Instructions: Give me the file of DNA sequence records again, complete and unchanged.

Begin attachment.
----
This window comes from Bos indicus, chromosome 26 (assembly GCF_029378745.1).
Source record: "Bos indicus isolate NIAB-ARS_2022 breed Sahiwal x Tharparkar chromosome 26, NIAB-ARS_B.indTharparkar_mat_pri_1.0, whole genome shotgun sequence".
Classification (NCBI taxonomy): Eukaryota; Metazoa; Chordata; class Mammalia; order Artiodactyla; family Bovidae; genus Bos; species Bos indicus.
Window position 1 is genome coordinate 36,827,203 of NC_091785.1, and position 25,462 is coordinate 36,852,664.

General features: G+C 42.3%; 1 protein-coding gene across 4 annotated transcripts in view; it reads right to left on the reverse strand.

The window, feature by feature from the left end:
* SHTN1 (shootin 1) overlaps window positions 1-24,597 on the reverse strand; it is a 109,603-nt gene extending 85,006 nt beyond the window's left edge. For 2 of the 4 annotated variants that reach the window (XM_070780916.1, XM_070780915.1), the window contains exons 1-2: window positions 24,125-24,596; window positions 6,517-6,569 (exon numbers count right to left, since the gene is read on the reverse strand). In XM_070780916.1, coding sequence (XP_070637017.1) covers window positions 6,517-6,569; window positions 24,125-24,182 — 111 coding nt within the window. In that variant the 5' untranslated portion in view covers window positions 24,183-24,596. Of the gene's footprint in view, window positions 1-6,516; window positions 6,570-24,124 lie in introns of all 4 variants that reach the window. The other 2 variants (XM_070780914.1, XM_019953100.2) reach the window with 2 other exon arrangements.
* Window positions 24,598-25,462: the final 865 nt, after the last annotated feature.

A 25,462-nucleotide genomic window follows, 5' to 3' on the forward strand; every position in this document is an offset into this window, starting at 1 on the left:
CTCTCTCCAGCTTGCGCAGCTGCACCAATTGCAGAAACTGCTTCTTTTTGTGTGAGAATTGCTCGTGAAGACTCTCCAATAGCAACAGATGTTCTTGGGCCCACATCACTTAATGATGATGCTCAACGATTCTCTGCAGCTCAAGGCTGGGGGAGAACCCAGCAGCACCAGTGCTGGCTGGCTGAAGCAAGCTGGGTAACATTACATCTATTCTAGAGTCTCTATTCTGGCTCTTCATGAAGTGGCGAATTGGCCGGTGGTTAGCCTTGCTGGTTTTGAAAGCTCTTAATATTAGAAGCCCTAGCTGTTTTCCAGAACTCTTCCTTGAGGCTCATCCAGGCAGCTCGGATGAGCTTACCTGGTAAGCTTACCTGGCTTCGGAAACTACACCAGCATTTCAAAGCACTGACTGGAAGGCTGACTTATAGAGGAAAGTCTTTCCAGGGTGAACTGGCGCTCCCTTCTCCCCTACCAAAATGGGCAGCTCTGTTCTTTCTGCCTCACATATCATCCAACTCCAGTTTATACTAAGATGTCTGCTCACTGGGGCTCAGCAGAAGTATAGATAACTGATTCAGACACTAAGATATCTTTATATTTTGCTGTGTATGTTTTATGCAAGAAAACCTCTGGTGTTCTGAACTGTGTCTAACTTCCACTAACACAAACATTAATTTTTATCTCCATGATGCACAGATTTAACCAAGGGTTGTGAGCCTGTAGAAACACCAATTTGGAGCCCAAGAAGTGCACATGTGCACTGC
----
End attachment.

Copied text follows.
This window comes from Bos indicus, chromosome 26 (assembly GCF_029378745.1).
Source record: "Bos indicus isolate NIAB-ARS_2022 breed Sahiwal x Tharparkar chromosome 26, NIAB-ARS_B.indTharparkar_mat_pri_1.0, whole genome shotgun sequence".
Classification (NCBI taxonomy): Eukaryota; Metazoa; Chordata; class Mammalia; order Artiodactyla; family Bovidae; genus Bos; species Bos indicus.
Window position 1 is genome coordinate 36,827,203 of NC_091785.1, and position 25,462 is coordinate 36,852,664.

General features: G+C 42.3%; 1 protein-coding gene across 4 annotated transcripts in view; it reads right to left on the reverse strand.

The window, feature by feature from the left end:
* SHTN1 (shootin 1) overlaps window positions 1-24,597 on the reverse strand; it is a 109,603-nt gene extending 85,006 nt beyond the window's left edge. For 2 of the 4 annotated variants that reach the window (XM_070780916.1, XM_070780915.1), the window contains exons 1-2: window positions 24,125-24,596; window positions 6,517-6,569 (exon numbers count right to left, since the gene is read on the reverse strand). In XM_070780916.1, coding sequence (XP_070637017.1) covers window positions 6,517-6,569; window positions 24,125-24,182 — 111 coding nt within the window. In that variant the 5' untranslated portion in view covers window positions 24,183-24,596. Of the gene's footprint in view, window positions 1-6,516; window positions 6,570-24,124 lie in introns of all 4 variants that reach the window. The other 2 variants (XM_070780914.1, XM_019953100.2) reach the window with 2 other exon arrangements.
* Window positions 24,598-25,462: the final 865 nt, after the last annotated feature.

A 25,462-nucleotide genomic window follows, 5' to 3' on the forward strand; every position in this document is an offset into this window, starting at 1 on the left:
CTCTCTCCAGCTTGCGCAGCTGCACCAATTGCAGAAACTGCTTCTTTTTGTGTGAGAATTGCTCGTGAAGACTCTCCAATAGCAACAGATGTTCTTGGGCCCACATCACTTAATGATGATGCTCAACGATTCTCTGCAGCTCAAGGCTGGGGGAGAACCCAGCAGCACCAGTGCTGGCTGGCTGAAGCAAGCTGGGTAACATTACATCTATTCTAGAGTCTCTATTCTGGCTCTTCATGAAGTGGCGAATTGGCCGGTGGTTAGCCTTGCTGGTTTTGAAAGCTCTTAATATTAGAAGCCCTAGCTGTTTTCCAGAACTCTTCCTTGAGGCTCATCCAGGCAGCTCGGATGAGCTTACCTGGTAAGCTTACCTGGCTTCGGAAACTACACCAGCATTTCAAAGCACTGACTGGAAGGCTGACTTATAGAGGAAAGTCTTTCCAGGGTGAACTGGCGCTCCCTTCTCCCCTACCAAAATGGGCAGCTCTGTTCTTTCTGCCTCACATATCATCCAACTCCAGTTTATACTAAGATGTCTGCTCACTGGGGCTCAGCAGAAGTATAGATAACTGATTCAGACACTAAGATATCTTTATATTTTGCTGTGTATGTTTTATGCAAGAAAACCTCTGGTGTTCTGAACTGTGTCTAACTTCCACTAACACAAACATTAATTTTTATCTCCATGATGCACAGATTTAACCAAGGGTTGTGAGCCTGTAGAAACACCAATTTGGAGCCCAAGAAGTGCACATGTGCACTGC